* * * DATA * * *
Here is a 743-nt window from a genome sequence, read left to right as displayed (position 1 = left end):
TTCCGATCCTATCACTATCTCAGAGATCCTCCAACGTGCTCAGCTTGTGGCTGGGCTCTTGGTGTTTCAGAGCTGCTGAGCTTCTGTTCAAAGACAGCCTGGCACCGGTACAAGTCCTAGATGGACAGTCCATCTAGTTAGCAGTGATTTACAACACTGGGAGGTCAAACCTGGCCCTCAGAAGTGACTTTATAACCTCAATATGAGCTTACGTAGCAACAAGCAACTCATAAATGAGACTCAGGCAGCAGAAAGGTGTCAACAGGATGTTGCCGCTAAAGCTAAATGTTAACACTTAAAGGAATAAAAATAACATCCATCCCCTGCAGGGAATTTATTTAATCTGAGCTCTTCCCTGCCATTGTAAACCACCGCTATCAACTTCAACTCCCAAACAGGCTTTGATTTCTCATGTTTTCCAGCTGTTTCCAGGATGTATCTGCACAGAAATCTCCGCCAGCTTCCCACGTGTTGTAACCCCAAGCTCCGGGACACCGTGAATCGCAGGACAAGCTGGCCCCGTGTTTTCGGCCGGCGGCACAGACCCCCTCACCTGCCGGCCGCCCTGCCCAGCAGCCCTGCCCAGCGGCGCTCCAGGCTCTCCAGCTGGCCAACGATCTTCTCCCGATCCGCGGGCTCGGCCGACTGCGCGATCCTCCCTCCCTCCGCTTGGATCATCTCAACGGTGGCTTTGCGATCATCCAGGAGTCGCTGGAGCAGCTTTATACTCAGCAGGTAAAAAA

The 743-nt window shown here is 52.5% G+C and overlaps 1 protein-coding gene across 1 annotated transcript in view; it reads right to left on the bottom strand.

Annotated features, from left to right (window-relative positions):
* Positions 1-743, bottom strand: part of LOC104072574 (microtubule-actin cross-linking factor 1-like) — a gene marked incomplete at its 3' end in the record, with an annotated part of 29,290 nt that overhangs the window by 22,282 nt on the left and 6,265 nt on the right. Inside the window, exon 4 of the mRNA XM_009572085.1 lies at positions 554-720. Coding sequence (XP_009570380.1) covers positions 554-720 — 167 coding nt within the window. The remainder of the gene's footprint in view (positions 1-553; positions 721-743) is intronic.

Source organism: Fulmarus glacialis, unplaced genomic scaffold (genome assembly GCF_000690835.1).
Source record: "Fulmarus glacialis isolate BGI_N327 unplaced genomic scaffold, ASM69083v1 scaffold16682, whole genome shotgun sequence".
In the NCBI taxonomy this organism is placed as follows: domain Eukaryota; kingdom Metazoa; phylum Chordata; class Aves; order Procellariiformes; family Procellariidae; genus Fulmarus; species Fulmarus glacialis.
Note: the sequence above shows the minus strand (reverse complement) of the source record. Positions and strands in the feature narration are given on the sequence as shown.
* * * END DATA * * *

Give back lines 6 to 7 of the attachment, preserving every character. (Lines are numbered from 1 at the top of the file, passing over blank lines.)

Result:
Source organism: Fulmarus glacialis, unplaced genomic scaffold (genome assembly GCF_000690835.1).
Source record: "Fulmarus glacialis isolate BGI_N327 unplaced genomic scaffold, ASM69083v1 scaffold16682, whole genome shotgun sequence".